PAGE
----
TB/HIV Coinfection and Other Medical Co-Morbidity in Older Adults (50 - 64 Years) in Botswana: Evidence from 2013 Botswana AIDS Impact Survey (BAIS IV)


Background: Many older adults (50 - 64 years) in Botswana with HIV do not know they are infected with TB. Some with TB disease are unaware of their HIV status, yet HIV/TB coinfection is high. The study aims to determine the prevalence of TB among older adults with HIV, their HIV/AIDS knowledge and vulnerability to hypertension, diabetes and asthma using the 2013 BAIS IV data. Material and Methods: The BAIS IV study, from which the data for this article is derived, used a stratified two-stage probability sampling design. The first stage was the selection of 297 Enumeration Areas (EAs) as Primary Sampling Units and second stage was selection of households (5,415) in the EAs. The study targeted all usual members of the selected households aged 6 weeks and above for the Biomarker or testing for HIV and those aged 10 - 64 years old for the behavioral questionnaire. Results: The study shows that the older adults (50 - 64 years) with TB have a low level of education and HIV prevalence is very high (44% for age 50 - 54, 40.6% for age 55 - 59 and 68.4% for age 60 - 64 years). The rate of HIV/TB coinfection, 21.9%, is high and prevalence of TB among the older adults is 8.6% (13%, males and 5.3%, females) while only 0.8% are currently on treatment. Only 67.2% know that if a pregnant mother is infected with HIV, there is a way of preventing transmission of the virus to the child. Age, level of education, marital status and employment status significantly (p < 0.01) predict TB diagnosis and treatment. Conclusion: The study concludes that lower education seems to be an obstacle to accessing TB treatment. Therefore, older adults’ awareness and knowledge of the symptoms of both diseases (TB and HIV), mode of infection and treatment need to adequately improve through increased education to overcome health challenges when infected with asthma, diabetes and high blood pressure/hypertension.

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Ama, N. , Ama, H. and Okurut, F. (2019) TB/HIV Coinfection and Other Medical Co-Morbidity in Older Adults (50 - 64 Years) in Botswana: Evidence from 2013 Botswana AIDS Impact Survey (BAIS IV). Advances in Sexual Medicine, 9, 40-51. doi: 10.4236/asm.2019.93004.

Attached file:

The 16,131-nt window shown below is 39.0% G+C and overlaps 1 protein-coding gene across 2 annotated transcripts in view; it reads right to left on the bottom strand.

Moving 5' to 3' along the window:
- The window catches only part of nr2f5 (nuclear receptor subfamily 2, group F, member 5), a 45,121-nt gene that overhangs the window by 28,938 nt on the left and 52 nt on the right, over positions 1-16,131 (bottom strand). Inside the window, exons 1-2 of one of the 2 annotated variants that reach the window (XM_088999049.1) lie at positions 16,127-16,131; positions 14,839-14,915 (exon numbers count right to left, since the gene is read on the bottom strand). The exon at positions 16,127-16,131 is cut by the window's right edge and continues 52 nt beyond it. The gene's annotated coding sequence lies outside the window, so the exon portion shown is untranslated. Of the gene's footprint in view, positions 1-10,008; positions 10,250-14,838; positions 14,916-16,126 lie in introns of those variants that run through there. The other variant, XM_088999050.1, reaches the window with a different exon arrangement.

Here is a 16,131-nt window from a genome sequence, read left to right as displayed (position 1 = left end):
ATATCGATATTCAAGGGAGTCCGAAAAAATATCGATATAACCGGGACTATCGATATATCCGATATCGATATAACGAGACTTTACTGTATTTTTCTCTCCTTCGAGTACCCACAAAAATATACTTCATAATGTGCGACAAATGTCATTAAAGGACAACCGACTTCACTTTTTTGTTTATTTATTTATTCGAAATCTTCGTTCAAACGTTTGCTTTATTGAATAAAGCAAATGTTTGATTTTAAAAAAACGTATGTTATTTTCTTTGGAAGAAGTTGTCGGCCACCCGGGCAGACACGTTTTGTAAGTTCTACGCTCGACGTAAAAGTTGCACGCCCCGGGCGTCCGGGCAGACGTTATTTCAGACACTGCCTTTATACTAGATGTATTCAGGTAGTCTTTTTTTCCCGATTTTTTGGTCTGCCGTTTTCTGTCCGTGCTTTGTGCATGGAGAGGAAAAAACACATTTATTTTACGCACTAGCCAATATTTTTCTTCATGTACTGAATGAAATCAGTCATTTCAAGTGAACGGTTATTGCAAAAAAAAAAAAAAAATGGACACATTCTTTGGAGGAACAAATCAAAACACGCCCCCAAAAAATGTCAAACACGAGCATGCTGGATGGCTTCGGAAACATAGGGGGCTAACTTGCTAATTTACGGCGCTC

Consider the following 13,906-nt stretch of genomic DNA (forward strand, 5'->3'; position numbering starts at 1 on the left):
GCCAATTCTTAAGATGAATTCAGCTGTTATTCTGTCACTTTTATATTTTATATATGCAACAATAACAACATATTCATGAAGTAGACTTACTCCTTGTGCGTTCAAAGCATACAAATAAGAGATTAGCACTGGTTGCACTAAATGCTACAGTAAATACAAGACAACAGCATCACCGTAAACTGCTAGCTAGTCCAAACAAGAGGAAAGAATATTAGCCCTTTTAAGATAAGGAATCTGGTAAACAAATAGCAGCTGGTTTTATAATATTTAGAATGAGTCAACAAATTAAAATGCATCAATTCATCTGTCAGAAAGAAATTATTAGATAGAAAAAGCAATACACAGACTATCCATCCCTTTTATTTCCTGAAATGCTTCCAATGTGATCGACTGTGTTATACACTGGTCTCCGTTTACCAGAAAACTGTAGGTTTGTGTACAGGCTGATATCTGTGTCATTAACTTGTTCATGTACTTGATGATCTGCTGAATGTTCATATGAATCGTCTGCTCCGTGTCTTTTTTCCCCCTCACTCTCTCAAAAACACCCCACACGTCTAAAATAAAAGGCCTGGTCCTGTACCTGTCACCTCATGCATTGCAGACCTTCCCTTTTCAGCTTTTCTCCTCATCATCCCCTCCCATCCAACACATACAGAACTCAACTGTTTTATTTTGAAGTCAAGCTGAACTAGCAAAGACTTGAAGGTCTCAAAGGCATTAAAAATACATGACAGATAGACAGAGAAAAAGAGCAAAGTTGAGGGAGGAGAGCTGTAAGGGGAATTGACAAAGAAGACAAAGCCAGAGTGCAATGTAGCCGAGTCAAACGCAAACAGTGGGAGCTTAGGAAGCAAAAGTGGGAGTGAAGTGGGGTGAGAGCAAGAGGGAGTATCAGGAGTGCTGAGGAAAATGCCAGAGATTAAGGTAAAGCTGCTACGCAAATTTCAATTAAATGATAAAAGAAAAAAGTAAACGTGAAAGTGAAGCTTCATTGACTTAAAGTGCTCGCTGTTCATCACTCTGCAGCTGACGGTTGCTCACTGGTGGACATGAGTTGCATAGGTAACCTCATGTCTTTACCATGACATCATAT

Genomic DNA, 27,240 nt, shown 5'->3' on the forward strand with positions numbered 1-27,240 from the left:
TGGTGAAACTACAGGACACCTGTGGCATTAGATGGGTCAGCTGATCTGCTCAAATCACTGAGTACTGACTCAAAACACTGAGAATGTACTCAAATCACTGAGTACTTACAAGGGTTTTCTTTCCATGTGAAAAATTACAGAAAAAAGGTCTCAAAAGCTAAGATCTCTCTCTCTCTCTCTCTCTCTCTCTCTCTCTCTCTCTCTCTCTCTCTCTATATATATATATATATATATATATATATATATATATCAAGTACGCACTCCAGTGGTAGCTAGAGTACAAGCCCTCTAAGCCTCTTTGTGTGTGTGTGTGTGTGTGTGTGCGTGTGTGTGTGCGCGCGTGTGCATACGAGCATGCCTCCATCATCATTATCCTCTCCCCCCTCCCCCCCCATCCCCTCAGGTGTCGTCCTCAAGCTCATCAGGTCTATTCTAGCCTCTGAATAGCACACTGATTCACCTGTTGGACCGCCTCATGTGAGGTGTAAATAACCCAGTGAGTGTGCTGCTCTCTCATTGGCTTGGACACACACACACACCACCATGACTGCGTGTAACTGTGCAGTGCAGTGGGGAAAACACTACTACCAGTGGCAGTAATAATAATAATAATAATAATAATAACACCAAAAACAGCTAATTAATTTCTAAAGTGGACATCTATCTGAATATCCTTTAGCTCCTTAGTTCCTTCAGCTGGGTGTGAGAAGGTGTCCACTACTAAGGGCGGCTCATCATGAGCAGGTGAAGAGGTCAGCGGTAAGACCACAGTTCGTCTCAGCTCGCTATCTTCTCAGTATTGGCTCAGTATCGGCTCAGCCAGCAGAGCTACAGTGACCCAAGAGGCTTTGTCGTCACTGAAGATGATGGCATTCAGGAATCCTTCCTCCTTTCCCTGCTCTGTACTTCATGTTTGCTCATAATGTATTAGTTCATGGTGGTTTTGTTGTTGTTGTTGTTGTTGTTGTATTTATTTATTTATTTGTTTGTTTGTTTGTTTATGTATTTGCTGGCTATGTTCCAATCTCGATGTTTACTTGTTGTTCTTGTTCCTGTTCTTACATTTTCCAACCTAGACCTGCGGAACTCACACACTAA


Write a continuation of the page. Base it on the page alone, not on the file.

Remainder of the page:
1. Introduction

Tuberculosis (TB) is the largest single cause of death in the setting of AIDS [1] accounting for about 26% of AIDS-related deaths [2] , 99% of which occur in developing countries [3]. People living with HIV have been shown to be 16 - 27 times more likely to develop TB than persons without HIV, due to their weakened immune system and any delay in diagnosing and treating the TB disease may lead to their death [4]. The WHO [1] report indicated that in 2017, one out of every three HIV-related deaths was due to TB and about half the people living with HIV who may have fallen ill with TB do not reach care.

The International Diabetes Federation (IDF) estimates that 450 million people are living with diabetes, with 5.1 million dying from it annually worldwide [5]. The prevalence of diabetes is expected to double by 2030. The prevalence of diabetes has been estimated to be between 7.7% to 20% and 5% to 8.8% for adults aged 45 years and more in Kenya and South Africa respectively [6]. In addition, more diabetic people live in urban than in rural areas [7].

Asthma is one of the most common chronic respiratory diseases and is a major public health issue globally, affecting people of all ages, genders and ethnicities. It is estimated that the number of people with asthma worldwide may be as high as 334 million according to a report from the Global Asthma Network published in 2014 [8]. A study by [9] showed that the adjusted prevalence of asthma ranged from 4.4% [95% CI: 4.0% - 4.8%] in Turkey, to 6.7% [95% CI: 6.2% - 7.2%] in Egypt and 7.6% [95% CI: 7.1% - 8.0%] in the Gulf cluster. Prevalence was higher (p < 0.0001) in women than men and increased with age (p < 0.0001). Co-morbidities occurred more frequently in asthma subjects compared to the non-asthma population (38% vs. 15% p < 0.0001).